My obsession with scheduling and productivity, combined with a pretty violent perfectionism, had failed.  So really, Cameron's book seemed to be, at the very worst, a waste of time.  At best, maybe a slight improvement.

            The twelfth week of The Artist's Way is called "Recovering a Sense of Faith."  Now, caveat:  that "faith" makes me squeamish.  Cameron uses it in the same foggily dangerous way most folks do these days; which is to say, it's code for "stop thinking and believe what I'm telling you."  But she discusses faith so she can get to talking about mystery.  On the subject of mystery, she says this:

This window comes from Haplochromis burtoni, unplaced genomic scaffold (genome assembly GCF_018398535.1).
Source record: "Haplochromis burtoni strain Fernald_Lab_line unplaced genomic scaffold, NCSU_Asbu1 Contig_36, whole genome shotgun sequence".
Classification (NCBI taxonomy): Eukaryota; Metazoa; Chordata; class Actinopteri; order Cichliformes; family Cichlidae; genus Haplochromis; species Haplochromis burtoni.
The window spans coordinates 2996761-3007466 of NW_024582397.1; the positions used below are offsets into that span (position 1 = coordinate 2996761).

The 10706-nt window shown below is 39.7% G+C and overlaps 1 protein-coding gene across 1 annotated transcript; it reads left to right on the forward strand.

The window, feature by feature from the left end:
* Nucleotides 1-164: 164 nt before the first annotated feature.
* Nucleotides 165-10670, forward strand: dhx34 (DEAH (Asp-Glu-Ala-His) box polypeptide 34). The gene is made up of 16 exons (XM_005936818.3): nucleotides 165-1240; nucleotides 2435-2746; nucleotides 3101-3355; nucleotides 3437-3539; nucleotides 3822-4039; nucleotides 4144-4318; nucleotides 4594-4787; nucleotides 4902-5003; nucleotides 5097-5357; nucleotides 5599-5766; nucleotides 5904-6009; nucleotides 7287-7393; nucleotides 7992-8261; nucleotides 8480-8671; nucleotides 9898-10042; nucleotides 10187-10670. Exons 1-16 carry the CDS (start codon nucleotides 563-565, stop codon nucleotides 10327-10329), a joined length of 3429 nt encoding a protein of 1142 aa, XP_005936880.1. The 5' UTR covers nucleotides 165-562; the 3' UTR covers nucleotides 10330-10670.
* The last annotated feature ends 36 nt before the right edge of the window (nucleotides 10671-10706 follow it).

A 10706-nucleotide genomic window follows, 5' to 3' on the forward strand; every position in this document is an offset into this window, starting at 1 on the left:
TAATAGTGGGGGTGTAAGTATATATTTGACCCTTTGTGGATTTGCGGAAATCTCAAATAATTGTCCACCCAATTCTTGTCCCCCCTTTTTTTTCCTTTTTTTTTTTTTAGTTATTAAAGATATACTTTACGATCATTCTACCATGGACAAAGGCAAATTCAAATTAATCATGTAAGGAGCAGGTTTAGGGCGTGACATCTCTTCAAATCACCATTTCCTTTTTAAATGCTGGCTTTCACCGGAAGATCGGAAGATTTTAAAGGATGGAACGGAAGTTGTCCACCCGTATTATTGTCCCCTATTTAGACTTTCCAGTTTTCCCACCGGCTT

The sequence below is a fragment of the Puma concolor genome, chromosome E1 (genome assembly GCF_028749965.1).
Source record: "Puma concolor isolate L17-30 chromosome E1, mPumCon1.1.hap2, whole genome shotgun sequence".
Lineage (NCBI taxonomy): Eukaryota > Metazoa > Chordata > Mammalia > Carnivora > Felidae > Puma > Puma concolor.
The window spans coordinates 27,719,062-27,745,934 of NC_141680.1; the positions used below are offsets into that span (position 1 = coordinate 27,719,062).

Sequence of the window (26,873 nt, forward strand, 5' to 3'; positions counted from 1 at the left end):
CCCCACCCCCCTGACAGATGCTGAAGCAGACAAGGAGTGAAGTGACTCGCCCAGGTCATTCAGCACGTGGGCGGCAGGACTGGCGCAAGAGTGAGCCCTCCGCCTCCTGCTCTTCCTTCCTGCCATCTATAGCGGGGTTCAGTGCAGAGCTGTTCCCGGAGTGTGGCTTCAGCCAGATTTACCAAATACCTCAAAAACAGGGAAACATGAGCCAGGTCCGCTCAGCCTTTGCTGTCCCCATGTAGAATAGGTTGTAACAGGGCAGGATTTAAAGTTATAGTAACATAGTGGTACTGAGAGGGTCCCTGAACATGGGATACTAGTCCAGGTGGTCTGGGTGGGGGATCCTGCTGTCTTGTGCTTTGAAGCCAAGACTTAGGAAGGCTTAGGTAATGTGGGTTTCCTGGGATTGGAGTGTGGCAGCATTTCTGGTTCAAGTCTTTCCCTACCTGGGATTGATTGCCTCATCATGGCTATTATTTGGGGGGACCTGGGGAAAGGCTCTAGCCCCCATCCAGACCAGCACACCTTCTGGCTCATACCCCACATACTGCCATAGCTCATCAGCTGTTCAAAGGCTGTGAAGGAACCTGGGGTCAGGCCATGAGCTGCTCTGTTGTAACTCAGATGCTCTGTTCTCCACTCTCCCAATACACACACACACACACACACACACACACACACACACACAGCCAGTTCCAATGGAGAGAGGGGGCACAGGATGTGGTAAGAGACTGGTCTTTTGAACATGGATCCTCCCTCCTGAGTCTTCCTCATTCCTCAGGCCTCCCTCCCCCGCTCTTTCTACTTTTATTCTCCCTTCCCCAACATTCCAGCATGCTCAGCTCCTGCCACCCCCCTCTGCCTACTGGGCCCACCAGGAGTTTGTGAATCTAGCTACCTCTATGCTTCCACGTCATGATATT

"Creativity — like human life itself — begins in darkness.  We need to acknowledge this.  All too often, we think only in terms of light:  'And then the lightbulb went on and I got it!'  It is true that insights may come to us as flashes.  It is true that some of these flashes may be blinding.  It is, however, also true that such bright ideas are preceded by a gestation period that is interior, murky, and completely necessary" (Cameron, 194).